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Neuroimaging

History of Neuroimaging: – Angelo Mosso invented the human circulation balance for non-invasive blood redistribution measurement. – Walter Dandy introduced ventriculography in 1918. – Egas […]

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History of Neuroimaging:
– Angelo Mosso invented the human circulation balance for non-invasive blood redistribution measurement.
– Walter Dandy introduced ventriculography in 1918.
– Egas Moniz introduced cerebral angiography in 1927.
– Allan McLeod Cormack and Godfrey Newbold Hounsfield developed computerized axial tomography (CT scanning) in the early 1970s.
– Peter Mansfield and Paul Lauterbur developed magnetic resonance imaging (MRI) in the 1980s.

Neuroimaging Techniques:
– Computed axial tomography (CT scanning) uses x-rays to view brain injuries and presents information as cross-sections of the brain.
– Magnetic resonance imaging (MRI) uses magnetic fields and radio waves to produce high-quality brain images without ionizing radiation.
– Positron Emission Tomography (PET) measures emissions from radioactively labeled metabolically active chemicals in the bloodstream to show blood flow, oxygen, and glucose metabolism in brain tissues.
– Single-photon Emission Computed Tomography (SPECT) uses gamma ray-emitting radioisotopes and a gamma camera to reflect cerebral blood flow and differentiate disease processes causing dementia.
– Cranial ultrasound is used in babies due to open fontanelles allowing brain imaging, with advantages like absence of ionizing radiation and bedside scanning.

Functional Neuroimaging Techniques:
– Functional Magnetic Resonance Imaging (fMRI) relies on paramagnetic properties of hemoglobin to see changing blood flow in the brain and reveals brain structures and processes associated with perception, thought, and action.
– Diffuse Optical Imaging measures optical absorption of hemoglobin and provides results comparable to fMRI in language tasks and connectivity.
– Event-Related Optical Signal measures changes in optical properties of active brain areas and provides a direct measure of cellular activity within millimeters and milliseconds.
– Magnetoencephalography measures magnetic fields from brain electrical activity with high temporal resolution and is used in surgery localization and brain function research.
– Functional Ultrasound Imaging detects changes in neural activities or metabolism through blood flow or hemodynamic changes, providing high sensitivity blood flow imaging.

Advantages and Concerns of Neuroimaging Techniques:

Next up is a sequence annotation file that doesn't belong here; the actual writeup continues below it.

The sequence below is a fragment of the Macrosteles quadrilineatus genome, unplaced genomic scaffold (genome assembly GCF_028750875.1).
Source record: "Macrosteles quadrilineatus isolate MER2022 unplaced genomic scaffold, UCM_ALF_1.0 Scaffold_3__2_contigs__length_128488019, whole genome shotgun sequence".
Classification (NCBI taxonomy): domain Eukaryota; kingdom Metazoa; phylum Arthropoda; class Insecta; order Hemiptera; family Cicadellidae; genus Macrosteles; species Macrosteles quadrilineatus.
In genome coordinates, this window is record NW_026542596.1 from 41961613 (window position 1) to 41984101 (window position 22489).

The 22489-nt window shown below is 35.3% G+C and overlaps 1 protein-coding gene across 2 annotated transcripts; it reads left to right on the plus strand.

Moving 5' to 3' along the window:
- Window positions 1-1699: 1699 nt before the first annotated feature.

– Functional Magnetic Resonance Imaging (fMRI) is non-invasive with minimal-to-moderate risk and preferred over methods requiring radioactive markers, with concerns regarding metallic objects in the body.
– Computed Tomography (CT) Scan provides quick results but exposes patients to high radiation levels, leading to concerns about overuse in asymptomatic patients.
– Positron Emission Tomography (PET) exposes patients to minimal radiation and has lower temporal resolution compared to fMRI.
– Magnetoencephalography (MEG) and Electroencephalography (EEG) offer high temporal resolution without radiation exposure, with MEG being more expensive than EEG systems.

Future Trends and Research in Neuroimaging:
– Functional magnetic resonance imaging (fMRI) has dominated brain mapping and has practical applications in brain-computer interfaces.
– Whole-brain MRI achieved high spatial resolution in 2019, and research continues to advance imaging capabilities.
– Wearable magnetoencephalography moves towards real-world applications, and new technologies like Quantum Optically-Pumped Magnetometer offer novel approaches to brain scanning.
– Research focuses on machine learning applications in understanding biomarkers of behavior and comparing different imaging modalities for brain mapping and functional studies.

Neuroimaging (Wikipedia)

Neuroimaging is the use of quantitative (computational) techniques to study the structure and function of the central nervous system, developed as an objective way of scientifically studying the healthy human brain in a non-invasive manner. Increasingly it is also being used for quantitative research studies of brain disease and psychiatric illness. Neuroimaging is highly multidisciplinary involving neuroscience, computer science, psychology and statistics, and is not a medical specialty. Neuroimaging is sometimes confused with neuroradiology.

Neuroimaging
Para-sagittal MRI of the head in a patient with benign familial macrocephaly
PurposeIndirectly (directly) image structure, function/pharmacology of the nervous system

Neuroradiology is a medical specialty and uses non-statistical brain imaging in a clinical setting, practiced by radiologists who are medical practitioners. Neuroradiology primarily focuses on recognising brain lesions, such as vascular disease, strokes, tumors and inflammatory disease. In contrast to neuroimaging, neuroradiology is qualitative (based on subjective impressions and extensive clinical training) but sometimes uses basic quantitative methods. Functional brain imaging techniques, such as functional magnetic resonance imaging (fMRI), are common in neuroimaging but rarely used in neuroradiology. Neuroimaging falls into two broad categories:

  • Structural imaging, which is used to quantify brain structure using e.g., voxel-based morphometry.
  • Functional imaging, which is used to study brain function, often using fMRI and other techniques such as PET and MEG (see below).
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